Technical notes of interest to Marine Engineers
Packing a stuffing box. Practical advice
Authored by: ?
Brought to you by www.dieselduck.net, comments to firstname.lastname@example.org
Stuffing boxes are still very common on ships; they are used to seal pumps, valves, stern tube etc. Setting these up to prevent leaks, and at the same time, keep them operational and cool is a bit of an art form. Sometimes, no matter how hard you try, it just won't seal to the desired level. This may be due to the improper packing procedures followed during the last packing job. Below you will find some information on how to deal with stuffing boxes...
Completely remove the old packing from the stuffing box and clean rod or shaft on which the packing is to be applied. Ensure that the surface of the shaft is smooth and free from scoring before applying the packing.
New packing is generally supplied in 6 ft. lengths, in sections up to 1" square. Packing above this size is generally supplied in the form of finished rings molded to suit the shaft diameter and the bore of the stuffing box. The packing in lengths must be cut with a sharp knife to suit the shaft diameter, with long scarfed ends so that the scarfing makes a good joint when placed in position around the shaft. The packing ring should be applied to the shaft as shown below, and must not be opened out straight.
METHOD OF PACKING
1. The dipping of each ring in lubricating oil before installation will help the packing, and careful attention given to the first running of the pump will add to the life of the packing and prevent any necessity for constant adjustment of the gland.
2. Each ring should be installed separately and enter the stuffing box freely. Rotate the shaft after each ring is fitted and caulked home, using wooden strips or split metal followers which are a good fit in the stuffing box. Most packing compresses and unless this compression is taken up on each ring as it is fitted, the stuffing box will not be properly packed. Care must be taken to ensure that the joint of each ring is staggered with the previous one by 90' moving them progressively through 360 degrees.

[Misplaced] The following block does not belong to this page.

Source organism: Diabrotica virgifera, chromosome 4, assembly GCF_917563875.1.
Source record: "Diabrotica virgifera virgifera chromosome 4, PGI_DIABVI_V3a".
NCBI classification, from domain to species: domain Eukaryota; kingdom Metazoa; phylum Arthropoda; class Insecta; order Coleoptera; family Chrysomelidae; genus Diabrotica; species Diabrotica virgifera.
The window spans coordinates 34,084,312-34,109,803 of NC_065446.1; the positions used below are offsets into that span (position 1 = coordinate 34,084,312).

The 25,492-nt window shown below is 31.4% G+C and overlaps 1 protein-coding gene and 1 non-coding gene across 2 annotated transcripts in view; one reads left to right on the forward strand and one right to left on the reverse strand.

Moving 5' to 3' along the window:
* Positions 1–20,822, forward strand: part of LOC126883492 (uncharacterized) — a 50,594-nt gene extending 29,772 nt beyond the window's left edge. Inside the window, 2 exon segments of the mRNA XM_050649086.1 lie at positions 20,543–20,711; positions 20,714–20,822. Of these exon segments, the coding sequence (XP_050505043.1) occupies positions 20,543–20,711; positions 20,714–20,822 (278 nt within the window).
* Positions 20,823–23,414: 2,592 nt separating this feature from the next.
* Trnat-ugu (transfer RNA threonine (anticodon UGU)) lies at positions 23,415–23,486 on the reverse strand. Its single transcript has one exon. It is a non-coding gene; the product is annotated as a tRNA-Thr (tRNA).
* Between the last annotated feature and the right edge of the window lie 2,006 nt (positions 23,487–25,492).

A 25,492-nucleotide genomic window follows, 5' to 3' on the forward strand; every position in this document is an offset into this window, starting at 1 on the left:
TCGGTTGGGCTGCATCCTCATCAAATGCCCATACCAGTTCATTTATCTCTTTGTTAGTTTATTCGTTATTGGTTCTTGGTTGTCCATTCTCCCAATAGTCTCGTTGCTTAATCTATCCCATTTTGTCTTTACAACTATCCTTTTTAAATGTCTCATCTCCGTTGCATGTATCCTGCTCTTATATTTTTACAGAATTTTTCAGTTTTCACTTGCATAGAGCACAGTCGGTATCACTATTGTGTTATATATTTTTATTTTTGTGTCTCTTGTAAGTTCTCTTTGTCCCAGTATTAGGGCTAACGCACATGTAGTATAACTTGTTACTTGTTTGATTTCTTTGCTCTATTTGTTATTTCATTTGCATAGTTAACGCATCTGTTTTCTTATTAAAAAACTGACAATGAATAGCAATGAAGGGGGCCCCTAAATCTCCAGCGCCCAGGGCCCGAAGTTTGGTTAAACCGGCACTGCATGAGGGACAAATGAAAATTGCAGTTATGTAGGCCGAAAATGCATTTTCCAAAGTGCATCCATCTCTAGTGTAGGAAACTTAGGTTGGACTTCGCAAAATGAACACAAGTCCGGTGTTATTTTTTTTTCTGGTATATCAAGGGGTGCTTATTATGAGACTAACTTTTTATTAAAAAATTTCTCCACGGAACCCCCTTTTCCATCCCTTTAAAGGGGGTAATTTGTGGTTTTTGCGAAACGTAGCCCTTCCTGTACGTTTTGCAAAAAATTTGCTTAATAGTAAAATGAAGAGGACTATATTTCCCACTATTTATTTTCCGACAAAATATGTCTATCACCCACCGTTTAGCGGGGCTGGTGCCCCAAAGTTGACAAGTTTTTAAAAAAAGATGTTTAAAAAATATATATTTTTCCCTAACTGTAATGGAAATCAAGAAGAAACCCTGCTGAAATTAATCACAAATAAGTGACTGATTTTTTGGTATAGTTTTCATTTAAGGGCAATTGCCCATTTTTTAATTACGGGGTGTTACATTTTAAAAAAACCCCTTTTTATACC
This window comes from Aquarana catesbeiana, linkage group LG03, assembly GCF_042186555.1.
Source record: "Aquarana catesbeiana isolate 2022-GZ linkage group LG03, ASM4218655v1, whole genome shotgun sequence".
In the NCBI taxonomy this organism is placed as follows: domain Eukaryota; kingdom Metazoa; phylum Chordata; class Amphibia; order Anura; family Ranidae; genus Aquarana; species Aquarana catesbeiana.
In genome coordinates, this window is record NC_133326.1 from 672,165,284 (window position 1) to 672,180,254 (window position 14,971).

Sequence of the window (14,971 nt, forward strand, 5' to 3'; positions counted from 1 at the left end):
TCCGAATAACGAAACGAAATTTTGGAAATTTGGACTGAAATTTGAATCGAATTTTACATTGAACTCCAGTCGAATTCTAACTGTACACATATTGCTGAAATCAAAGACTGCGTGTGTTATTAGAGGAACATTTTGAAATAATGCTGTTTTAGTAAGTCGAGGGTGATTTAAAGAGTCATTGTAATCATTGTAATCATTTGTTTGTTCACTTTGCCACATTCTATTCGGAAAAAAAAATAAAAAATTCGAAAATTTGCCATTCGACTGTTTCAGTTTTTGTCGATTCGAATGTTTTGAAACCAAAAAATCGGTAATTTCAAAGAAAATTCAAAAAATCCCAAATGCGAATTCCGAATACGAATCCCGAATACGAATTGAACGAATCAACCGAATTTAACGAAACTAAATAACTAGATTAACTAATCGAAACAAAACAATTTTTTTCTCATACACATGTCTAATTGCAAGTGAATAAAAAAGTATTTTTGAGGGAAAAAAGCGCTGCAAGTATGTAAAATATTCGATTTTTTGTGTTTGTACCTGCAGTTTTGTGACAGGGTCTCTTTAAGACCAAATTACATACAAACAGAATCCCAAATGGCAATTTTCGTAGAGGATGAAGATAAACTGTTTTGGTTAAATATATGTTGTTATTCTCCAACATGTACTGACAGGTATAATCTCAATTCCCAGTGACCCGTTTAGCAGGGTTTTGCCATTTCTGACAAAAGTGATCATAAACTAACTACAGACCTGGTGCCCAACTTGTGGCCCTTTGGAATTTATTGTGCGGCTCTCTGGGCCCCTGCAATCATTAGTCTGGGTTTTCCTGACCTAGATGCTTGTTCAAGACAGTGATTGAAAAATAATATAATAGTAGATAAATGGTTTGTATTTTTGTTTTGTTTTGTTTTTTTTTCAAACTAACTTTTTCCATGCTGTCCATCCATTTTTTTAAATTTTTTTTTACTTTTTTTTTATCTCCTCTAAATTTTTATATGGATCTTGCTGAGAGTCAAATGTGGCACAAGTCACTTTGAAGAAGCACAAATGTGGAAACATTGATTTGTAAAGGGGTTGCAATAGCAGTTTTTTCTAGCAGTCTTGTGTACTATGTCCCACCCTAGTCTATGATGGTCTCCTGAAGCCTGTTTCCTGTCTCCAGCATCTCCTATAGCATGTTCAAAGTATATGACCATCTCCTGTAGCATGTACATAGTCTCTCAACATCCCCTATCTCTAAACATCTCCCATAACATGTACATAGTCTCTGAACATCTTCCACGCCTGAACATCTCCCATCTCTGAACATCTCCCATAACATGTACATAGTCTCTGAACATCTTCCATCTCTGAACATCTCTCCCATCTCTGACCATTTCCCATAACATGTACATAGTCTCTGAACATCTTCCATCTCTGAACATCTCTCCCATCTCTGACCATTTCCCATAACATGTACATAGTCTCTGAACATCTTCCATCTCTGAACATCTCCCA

3. When the stuffing box is full, apply the gland and compress the entire set until it feels solid, add an additional ring if it is necessary, then release gland slightly.
4. When screwing up the gland it is essential to ensure that the gland flange is parallel to the face of the stuffing box. If the gland is screwed up unevenly it imposes a greater pressure on the packing upon one side of the shaft, causing a side thrust; and if screwed up hard in this position tends to throw the shaft slightly off truth. Should the shaft be untrue or be forced even slightly off truth, due to uneven tightening of the gland, the shaft will force an eccentric bore through the packing when rotation commences, along which water under pressure will escape, or, what is more important, along which air will be drawn into the pump under vacuum.
5. Place unit on load and adjust the gland, if necessary, keeping the latter well set up so that no movement of the packing is possible. With spindles of high rotation speed, it is preferable to stop the unit while packing adjustments are made, until the correct adjustment has been found.
6. It is important that clearances on the neck ring, lantern or gland are not excessive.